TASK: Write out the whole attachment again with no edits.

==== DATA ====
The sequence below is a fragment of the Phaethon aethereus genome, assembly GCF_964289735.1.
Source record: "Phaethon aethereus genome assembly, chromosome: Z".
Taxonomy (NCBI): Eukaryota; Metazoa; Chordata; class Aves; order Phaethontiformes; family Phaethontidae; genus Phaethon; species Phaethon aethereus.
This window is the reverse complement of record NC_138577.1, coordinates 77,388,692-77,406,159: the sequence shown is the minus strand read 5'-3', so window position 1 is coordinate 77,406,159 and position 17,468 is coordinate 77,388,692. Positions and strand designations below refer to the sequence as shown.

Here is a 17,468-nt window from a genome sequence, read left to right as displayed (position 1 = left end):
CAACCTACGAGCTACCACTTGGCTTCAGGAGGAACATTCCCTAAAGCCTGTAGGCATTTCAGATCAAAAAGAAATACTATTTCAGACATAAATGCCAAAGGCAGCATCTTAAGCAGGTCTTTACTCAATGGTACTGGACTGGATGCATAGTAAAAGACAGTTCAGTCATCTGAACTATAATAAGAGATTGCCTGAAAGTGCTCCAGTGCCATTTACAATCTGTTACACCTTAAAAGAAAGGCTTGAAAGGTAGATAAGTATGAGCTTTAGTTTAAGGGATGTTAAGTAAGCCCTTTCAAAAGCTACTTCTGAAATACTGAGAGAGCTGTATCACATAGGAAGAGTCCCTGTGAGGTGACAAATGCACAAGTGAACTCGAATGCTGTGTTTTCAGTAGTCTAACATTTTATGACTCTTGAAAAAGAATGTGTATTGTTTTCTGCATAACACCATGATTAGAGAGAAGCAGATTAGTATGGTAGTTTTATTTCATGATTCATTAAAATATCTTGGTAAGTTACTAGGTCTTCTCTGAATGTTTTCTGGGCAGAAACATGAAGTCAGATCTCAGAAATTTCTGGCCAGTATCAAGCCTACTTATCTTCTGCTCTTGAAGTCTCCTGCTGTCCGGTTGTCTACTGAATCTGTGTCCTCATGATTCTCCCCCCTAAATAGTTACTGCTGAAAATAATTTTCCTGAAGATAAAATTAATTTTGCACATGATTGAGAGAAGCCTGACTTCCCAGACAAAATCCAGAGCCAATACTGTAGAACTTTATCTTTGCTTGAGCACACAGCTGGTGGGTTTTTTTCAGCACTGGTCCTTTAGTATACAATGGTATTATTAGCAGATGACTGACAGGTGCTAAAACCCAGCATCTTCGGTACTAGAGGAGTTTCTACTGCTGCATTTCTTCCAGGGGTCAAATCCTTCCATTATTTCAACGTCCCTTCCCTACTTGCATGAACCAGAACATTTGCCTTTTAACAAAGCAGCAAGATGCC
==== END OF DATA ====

The sequence below is a fragment of the Phaethon aethereus genome, assembly GCF_964289735.1.
Source record: "Phaethon aethereus genome assembly, chromosome: Z".
Taxonomy (NCBI): Eukaryota; Metazoa; Chordata; class Aves; order Phaethontiformes; family Phaethontidae; genus Phaethon; species Phaethon aethereus.
This window is the reverse complement of record NC_138577.1, coordinates 77,388,692-77,406,159: the sequence shown is the minus strand read 5'-3', so window position 1 is coordinate 77,406,159 and position 17,468 is coordinate 77,388,692. Positions and strand designations below refer to the sequence as shown.

Here is a 17,468-nt window from a genome sequence, read left to right as displayed (position 1 = left end):
CAACCTACGAGCTACCACTTGGCTTCAGGAGGAACATTCCCTAAAGCCTGTAGGCATTTCAGATCAAAAAGAAATACTATTTCAGACATAAATGCCAAAGGCAGCATCTTAAGCAGGTCTTTACTCAATGGTACTGGACTGGATGCATAGTAAAAGACAGTTCAGTCATCTGAACTATAATAAGAGATTGCCTGAAAGTGCTCCAGTGCCATTTACAATCTGTTACACCTTAAAAGAAAGGCTTGAAAGGTAGATAAGTATGAGCTTTAGTTTAAGGGATGTTAAGTAAGCCCTTTCAAAAGCTACTTCTGAAATACTGAGAGAGCTGTATCACATAGGAAGAGTCCCTGTGAGGTGACAAATGCACAAGTGAACTCGAATGCTGTGTTTTCAGTAGTCTAACATTTTATGACTCTTGAAAAAGAATGTGTATTGTTTTCTGCATAACACCATGATTAGAGAGAAGCAGATTAGTATGGTAGTTTTATTTCATGATTCATTAAAATATCTTGGTAAGTTACTAGGTCTTCTCTGAATGTTTTCTGGGCAGAAACATGAAGTCAGATCTCAGAAATTTCTGGCCAGTATCAAGCCTACTTATCTTCTGCTCTTGAAGTCTCCTGCTGTCCGGTTGTCTACTGAATCTGTGTCCTCATGATTCTCCCCCCTAAATAGTTACTGCTGAAAATAATTTTCCTGAAGATAAAATTAATTTTGCACATGATTGAGAGAAGCCTGACTTCCCAGACAAAATCCAGAGCCAATACTGTAGAACTTTATCTTTGCTTGAGCACACAGCTGGTGGGTTTTTTTCAGCACTGGTCCTTTAGTATACAATGGTATTATTAGCAGATGACTGACAGGTGCTAAAACCCAGCATCTTCGGTACTAGAGGAGTTTCTACTGCTGCATTTCTTCCAGGGGTCAAATCCTTCCATTATTTCAACGTCCCTTCCCTACTTGCATGAACCAGAACATTTGCCTTTTAACAAAGCAGCAAGATGCC